Authorities in France say extremely violent, organised and determined groups from the far right and far left as well as "thugs" from the suburbs had infiltrated the yellow vests movement in Paris on Saturday.
Masked, black-clad groups ran amok across central Paris on Saturday, torching cars and buildings, looting shops, smashing windows and fighting police in the worst unrest the capital has seen since 1968. Disturbances also rocked several cities and towns and across France - from Charleville Mezieres in the northeast to Nantes in the west and Marseille in the south. "We have to think about the measures that can be taken so that these incidents don't happen again," government spokeswoman Benjamin Griveaux told media. Regarding the fuel tax, Interior Minister Christople Castaner said: "We won't change course. It's the right direction. We are certain of that."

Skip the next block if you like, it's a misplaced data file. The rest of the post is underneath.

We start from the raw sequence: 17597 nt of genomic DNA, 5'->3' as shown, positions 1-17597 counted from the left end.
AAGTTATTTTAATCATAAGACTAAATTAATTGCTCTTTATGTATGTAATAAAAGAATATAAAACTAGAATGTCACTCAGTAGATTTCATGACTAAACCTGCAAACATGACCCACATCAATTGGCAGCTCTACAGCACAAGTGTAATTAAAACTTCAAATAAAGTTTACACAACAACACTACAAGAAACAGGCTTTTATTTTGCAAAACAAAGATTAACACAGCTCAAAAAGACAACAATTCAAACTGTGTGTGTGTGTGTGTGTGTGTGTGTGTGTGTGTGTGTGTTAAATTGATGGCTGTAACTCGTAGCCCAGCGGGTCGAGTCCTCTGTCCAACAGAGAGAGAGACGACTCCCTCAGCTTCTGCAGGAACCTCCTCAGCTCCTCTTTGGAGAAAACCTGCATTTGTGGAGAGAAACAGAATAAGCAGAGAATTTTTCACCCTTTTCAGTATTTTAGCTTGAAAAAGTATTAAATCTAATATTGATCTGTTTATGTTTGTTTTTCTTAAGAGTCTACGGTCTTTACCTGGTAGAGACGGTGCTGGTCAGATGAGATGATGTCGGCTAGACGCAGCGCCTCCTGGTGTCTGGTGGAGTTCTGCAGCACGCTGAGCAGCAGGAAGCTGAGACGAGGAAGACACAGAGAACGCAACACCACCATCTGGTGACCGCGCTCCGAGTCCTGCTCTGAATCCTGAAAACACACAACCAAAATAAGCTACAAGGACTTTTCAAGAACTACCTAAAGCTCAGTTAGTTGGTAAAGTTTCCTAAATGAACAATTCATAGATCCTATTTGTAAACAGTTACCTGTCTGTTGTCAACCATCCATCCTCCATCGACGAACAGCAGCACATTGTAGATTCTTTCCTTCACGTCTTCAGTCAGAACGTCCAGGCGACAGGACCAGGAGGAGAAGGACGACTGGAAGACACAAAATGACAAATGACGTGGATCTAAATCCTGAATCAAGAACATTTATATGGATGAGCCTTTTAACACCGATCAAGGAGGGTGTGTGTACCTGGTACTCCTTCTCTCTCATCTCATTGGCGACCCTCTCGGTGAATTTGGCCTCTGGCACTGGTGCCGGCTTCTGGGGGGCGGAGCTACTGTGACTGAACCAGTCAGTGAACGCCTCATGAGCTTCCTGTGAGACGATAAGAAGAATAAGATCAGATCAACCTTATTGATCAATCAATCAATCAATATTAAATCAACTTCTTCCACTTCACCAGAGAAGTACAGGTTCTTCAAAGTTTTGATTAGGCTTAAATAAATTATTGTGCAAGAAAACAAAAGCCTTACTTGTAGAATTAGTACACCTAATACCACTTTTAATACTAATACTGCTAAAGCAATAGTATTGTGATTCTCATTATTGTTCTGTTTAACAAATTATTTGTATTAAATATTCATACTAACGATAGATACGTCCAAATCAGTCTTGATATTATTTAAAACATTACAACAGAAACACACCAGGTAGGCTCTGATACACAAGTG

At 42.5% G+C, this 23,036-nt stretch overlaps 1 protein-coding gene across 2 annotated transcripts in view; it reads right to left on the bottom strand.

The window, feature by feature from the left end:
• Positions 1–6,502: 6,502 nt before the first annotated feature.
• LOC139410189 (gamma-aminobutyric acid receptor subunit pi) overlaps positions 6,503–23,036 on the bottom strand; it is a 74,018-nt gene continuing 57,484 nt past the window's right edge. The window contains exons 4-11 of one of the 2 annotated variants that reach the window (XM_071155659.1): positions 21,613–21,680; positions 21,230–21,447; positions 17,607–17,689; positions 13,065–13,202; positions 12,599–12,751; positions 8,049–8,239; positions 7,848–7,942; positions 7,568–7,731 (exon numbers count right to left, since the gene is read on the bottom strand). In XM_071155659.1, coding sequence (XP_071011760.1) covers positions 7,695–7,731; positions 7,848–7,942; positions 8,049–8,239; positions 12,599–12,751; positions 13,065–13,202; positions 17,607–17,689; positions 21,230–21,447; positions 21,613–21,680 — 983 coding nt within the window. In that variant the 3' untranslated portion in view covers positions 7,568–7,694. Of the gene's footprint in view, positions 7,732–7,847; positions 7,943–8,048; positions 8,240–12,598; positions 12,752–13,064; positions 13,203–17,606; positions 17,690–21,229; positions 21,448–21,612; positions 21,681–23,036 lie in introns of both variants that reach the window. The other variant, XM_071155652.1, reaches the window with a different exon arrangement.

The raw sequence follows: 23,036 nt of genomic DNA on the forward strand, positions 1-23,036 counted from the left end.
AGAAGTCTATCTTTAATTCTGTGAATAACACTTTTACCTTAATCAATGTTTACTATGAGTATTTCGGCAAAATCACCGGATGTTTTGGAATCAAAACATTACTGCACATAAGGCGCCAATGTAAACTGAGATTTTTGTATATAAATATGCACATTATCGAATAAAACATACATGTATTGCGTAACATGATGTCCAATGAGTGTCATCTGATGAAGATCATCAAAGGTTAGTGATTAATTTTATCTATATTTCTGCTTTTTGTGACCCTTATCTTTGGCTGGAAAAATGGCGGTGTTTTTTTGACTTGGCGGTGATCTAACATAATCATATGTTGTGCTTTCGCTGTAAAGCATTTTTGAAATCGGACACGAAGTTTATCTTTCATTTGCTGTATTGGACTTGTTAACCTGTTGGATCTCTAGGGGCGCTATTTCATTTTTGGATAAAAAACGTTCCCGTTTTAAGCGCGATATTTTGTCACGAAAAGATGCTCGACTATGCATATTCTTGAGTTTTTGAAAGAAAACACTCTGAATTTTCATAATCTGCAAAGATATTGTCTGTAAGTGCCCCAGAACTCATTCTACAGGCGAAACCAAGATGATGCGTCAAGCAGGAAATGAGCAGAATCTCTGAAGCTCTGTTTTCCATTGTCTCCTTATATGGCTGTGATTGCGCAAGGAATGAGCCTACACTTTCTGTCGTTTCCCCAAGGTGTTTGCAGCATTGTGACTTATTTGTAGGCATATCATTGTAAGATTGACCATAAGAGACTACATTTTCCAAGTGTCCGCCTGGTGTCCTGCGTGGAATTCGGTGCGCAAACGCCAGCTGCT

In Paris, police said they had arrested more than 400 people. 133 were injured, including 23 members of the security forces. Imposing a state of emergency is among the options considered. ‘‘What happened today in Paris has nothing to do with the peaceful expression of legitimate anger,” Mr. Macron said on Saturday. “Nothing justifies attacking the security forces, vandalizing businesses, either private or public ones, or that passers-by or journalists are threatened, or the Arc de Triomphe defaced.” On Sunday, Mr. Macron returned to Paris from the Group of 20 summit meeting in Argentina and went to the Arc de Triomphe to assess the damage. Multiple surveys of public opinion released in the past week suggest that 70 percent to 80 percent of French people sympathize with the Yellow Vests.